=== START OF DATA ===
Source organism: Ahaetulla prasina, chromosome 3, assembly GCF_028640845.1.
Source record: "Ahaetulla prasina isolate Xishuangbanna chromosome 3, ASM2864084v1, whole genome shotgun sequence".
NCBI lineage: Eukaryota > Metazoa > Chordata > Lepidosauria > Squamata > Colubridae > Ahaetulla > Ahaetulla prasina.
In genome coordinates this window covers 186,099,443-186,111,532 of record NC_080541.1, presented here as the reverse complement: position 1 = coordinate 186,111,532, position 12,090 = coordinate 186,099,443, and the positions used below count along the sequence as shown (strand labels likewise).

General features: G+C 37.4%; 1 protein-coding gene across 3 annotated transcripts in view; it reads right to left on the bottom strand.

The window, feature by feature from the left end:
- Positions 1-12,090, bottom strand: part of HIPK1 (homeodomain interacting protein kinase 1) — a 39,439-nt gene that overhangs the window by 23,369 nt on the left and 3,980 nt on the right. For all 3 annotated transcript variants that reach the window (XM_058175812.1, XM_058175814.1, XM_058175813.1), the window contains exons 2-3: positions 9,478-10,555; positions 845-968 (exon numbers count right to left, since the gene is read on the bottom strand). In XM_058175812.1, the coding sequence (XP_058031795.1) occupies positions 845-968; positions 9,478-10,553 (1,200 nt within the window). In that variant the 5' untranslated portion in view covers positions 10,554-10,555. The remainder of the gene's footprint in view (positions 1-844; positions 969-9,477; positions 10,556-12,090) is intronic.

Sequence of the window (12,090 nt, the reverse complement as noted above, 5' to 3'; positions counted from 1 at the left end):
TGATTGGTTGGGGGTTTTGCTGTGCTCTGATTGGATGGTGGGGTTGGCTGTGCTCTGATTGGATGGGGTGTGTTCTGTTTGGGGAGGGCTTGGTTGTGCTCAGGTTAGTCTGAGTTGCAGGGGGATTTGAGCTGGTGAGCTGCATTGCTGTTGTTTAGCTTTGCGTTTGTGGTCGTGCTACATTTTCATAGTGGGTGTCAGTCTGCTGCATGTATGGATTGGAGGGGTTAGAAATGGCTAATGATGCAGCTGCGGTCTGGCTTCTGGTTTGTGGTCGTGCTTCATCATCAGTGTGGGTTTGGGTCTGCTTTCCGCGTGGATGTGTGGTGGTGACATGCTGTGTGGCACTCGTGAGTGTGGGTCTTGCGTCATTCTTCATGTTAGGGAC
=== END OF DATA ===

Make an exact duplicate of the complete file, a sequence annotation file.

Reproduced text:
Source organism: Ahaetulla prasina, chromosome 3, assembly GCF_028640845.1.
Source record: "Ahaetulla prasina isolate Xishuangbanna chromosome 3, ASM2864084v1, whole genome shotgun sequence".
NCBI lineage: Eukaryota > Metazoa > Chordata > Lepidosauria > Squamata > Colubridae > Ahaetulla > Ahaetulla prasina.
In genome coordinates this window covers 186,099,443-186,111,532 of record NC_080541.1, presented here as the reverse complement: position 1 = coordinate 186,111,532, position 12,090 = coordinate 186,099,443, and the positions used below count along the sequence as shown (strand labels likewise).

General features: G+C 37.4%; 1 protein-coding gene across 3 annotated transcripts in view; it reads right to left on the bottom strand.

The window, feature by feature from the left end:
- Positions 1-12,090, bottom strand: part of HIPK1 (homeodomain interacting protein kinase 1) — a 39,439-nt gene that overhangs the window by 23,369 nt on the left and 3,980 nt on the right. For all 3 annotated transcript variants that reach the window (XM_058175812.1, XM_058175814.1, XM_058175813.1), the window contains exons 2-3: positions 9,478-10,555; positions 845-968 (exon numbers count right to left, since the gene is read on the bottom strand). In XM_058175812.1, the coding sequence (XP_058031795.1) occupies positions 845-968; positions 9,478-10,553 (1,200 nt within the window). In that variant the 5' untranslated portion in view covers positions 10,554-10,555. The remainder of the gene's footprint in view (positions 1-844; positions 969-9,477; positions 10,556-12,090) is intronic.

Sequence of the window (12,090 nt, the reverse complement as noted above, 5' to 3'; positions counted from 1 at the left end):
TGATTGGTTGGGGGTTTTGCTGTGCTCTGATTGGATGGTGGGGTTGGCTGTGCTCTGATTGGATGGGGTGTGTTCTGTTTGGGGAGGGCTTGGTTGTGCTCAGGTTAGTCTGAGTTGCAGGGGGATTTGAGCTGGTGAGCTGCATTGCTGTTGTTTAGCTTTGCGTTTGTGGTCGTGCTACATTTTCATAGTGGGTGTCAGTCTGCTGCATGTATGGATTGGAGGGGTTAGAAATGGCTAATGATGCAGCTGCGGTCTGGCTTCTGGTTTGTGGTCGTGCTTCATCATCAGTGTGGGTTTGGGTCTGCTTTCCGCGTGGATGTGTGGTGGTGACATGCTGTGTGGCACTCGTGAGTGTGGGTCTTGCGTCATTCTTCATGTTAGGGAC